Following a no-show from both the South African Police Services (SAPS) and the Independent Police Investigative Directorate (IPID), members of the Western Cape legislature’s Covid-19 oversight committee heard on Wednesday 29 April that official regulations prohibited community organisations such as neighbourhood watch and community policing structures from operating during the extended 35-day lockdown period.
The department is waiting for new regulations to be announced before it writes to the police minister urging him to reverse his decision.ADVERTISING
Before the meeting officially started, committee chairperson Mireille Wenger had announced that SAPS and IPID would not make presentations on Wednesday. The SAPS had, according to Wenger, let the committee know before noon that it could not present before the committee on Wednesday. With IPID, however, Wenger said, “despite several emails, they did not let us know and are unavailable. The provincial head let us know they would not attend unless they got the go-ahead from the acting national director and despite very, very concerted efforts to get such approval, none has been received.”
The meeting went ahead with presentations from the Department of Community Safety (DOCS) and the Western Cape police ombudsman, JJ Brandt. DOCS’ presentation was led by Gideon Morris, the head of department. MEC Albert Fritz, who is usually at all departmental briefings before the legislature, is mourning the loss of his mother, activist Theodora Fritz who passed away recently.
Morris immediately picked up on the burning issue: would Police Minister Bheki Cele allow community safety structures such as community policing forums and neighbourhood watches to operate under Level 4 restrictions?
As South Africa prepares to transition between a full-scale lockdown and Level 4 on Friday 1 May, the department has asked that regulations be eased to allow these structures, often the frontline in crime prevention and detection.
On 23 April, Fritz called on Cele to allow these structures to operate. At the time, he said “The presence of NHWs [neighbourhood watches] alone, particularly in communities with low police visibility, will serve to prevent crime. During the lockdown, we have seen an increase in vandalism of schools and shop robberies, particularly in our most vulnerable communities.”
This follows earlier statements from Cele who maintained that these structures were not allowed; at one point saying that while SAPS and other law enforcement agencies can be held to account, neighbourhood structures don’t have accountability measures in place.
On Wednesday, Morris said depending on the announcement about the relaxation of rules, the department would once again write to the minister of police to reconsider his decision.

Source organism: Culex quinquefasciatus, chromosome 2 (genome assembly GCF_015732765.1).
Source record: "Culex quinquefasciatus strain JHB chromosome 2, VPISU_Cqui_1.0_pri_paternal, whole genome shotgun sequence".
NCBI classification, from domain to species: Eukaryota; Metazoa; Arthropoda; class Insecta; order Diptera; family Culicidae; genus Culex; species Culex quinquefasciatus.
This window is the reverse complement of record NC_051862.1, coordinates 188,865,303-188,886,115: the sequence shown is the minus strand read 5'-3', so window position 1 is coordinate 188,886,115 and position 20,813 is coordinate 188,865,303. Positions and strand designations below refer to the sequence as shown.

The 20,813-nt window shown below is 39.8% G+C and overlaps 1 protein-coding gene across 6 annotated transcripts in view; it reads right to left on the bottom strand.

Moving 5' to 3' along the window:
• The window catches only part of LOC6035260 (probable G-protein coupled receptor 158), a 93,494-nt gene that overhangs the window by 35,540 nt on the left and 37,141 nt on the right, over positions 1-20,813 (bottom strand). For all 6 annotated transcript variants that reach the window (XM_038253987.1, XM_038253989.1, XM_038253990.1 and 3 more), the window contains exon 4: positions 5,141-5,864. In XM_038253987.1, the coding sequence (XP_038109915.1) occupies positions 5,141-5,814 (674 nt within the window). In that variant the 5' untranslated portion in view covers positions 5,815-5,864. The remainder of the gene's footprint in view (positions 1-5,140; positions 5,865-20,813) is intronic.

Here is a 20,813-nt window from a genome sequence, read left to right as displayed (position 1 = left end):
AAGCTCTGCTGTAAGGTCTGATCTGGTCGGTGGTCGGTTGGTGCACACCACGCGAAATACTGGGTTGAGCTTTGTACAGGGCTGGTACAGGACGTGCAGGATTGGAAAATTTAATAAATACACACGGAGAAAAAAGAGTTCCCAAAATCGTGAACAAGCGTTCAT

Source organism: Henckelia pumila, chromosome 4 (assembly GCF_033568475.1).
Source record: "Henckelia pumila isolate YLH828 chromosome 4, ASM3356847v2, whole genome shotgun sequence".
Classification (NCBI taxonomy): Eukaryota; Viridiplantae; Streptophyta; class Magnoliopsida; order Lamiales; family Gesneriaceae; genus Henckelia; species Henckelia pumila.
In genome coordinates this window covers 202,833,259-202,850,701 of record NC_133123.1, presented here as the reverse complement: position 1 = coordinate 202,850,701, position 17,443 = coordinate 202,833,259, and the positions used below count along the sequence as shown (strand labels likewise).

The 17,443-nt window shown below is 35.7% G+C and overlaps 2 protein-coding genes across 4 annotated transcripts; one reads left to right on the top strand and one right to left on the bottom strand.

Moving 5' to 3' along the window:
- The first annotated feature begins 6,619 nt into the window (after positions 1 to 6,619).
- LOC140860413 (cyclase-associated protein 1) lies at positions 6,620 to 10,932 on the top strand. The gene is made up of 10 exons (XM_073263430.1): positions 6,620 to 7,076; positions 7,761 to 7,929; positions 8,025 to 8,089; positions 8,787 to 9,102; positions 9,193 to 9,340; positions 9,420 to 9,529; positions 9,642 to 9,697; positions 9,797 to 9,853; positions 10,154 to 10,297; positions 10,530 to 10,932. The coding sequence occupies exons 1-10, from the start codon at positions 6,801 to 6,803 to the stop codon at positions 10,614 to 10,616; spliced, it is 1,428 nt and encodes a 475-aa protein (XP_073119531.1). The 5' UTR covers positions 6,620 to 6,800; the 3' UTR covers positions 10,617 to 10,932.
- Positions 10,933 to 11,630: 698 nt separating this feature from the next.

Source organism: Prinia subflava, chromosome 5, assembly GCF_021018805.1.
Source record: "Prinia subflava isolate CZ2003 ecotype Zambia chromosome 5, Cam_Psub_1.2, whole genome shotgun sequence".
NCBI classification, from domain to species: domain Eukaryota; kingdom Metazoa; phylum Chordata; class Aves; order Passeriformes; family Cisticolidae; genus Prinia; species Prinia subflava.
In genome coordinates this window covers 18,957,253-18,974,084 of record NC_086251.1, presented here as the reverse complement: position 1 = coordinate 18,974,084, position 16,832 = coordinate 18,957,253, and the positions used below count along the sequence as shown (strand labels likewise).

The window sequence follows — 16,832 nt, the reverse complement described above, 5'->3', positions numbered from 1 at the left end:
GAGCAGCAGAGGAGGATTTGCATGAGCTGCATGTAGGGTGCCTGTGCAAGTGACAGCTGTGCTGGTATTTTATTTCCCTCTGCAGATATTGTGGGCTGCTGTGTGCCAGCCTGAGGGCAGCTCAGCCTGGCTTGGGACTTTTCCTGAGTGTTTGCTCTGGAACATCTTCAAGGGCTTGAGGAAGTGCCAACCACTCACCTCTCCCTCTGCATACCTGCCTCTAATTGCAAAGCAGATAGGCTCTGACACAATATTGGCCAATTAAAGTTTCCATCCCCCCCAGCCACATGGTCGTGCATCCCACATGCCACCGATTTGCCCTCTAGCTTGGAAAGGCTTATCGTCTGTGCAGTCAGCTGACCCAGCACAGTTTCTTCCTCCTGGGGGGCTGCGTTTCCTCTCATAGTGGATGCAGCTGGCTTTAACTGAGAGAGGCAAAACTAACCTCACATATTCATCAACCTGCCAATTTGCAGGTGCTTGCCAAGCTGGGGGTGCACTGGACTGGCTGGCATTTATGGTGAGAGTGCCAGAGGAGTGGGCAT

These structures, Morris said, were required largely by rural and poor municipalities “with additional soft security resources”.
Morris said there were already law enforcement graduates from the Chrysalis Academy who were performing tasks such as assisting at roadblocks and monitoring CCTV cameras.
Some neighbourhood watch officials are now volunteers with Disaster Risk Management, assisting with tasks such as ensuring social distancing at supermarkets and at schools that are providing feeding schemes.
Morris said accredited neighbourhood watches should do their “traditional role of patrolling and making sure that crime, especially petty crime from vehicles is dealt with… police at this stage is a bit overwhelmed with challenges they face”.
But whether these structures can operate under new regulations, depends on Cele. With Cooperative Governance and Traditional Affairs Minister Nkosazana Dlamini-Zuma announcing Level 4 regulations on Thursday night, there is no official confirmation as to when the security cluster briefing will be held.
Brandt, the police ombudsman, said: “Based on mortuary data, we have seen a significant drop in the numbers of murders over the past three weeks.” He added thus far his office had received 27 complaints related to police behaviour including lack of communication, poor communication, poor investigations, poor responses and unacceptable behaviour.
Wednesday’s briefing forms part of the ad hoc committee’s oversight on the activities of the provincial government and its departments during the Covid-19 pandemic. This was the third briefing before the committee. The first briefing, on Wednesday 22 April, was a situational update on the pandemic in the province. Then on Friday, 24 April, food security was the topic on the agenda. On Thursday, however, SAPS officers will appear before the committee when it will focus on vulnerable groups, homeless people and gender-based violence.
Next week, SAPS, IPID, correctional services and the SANDF are scheduled to appear before the committee. An education briefing is expected next week as well.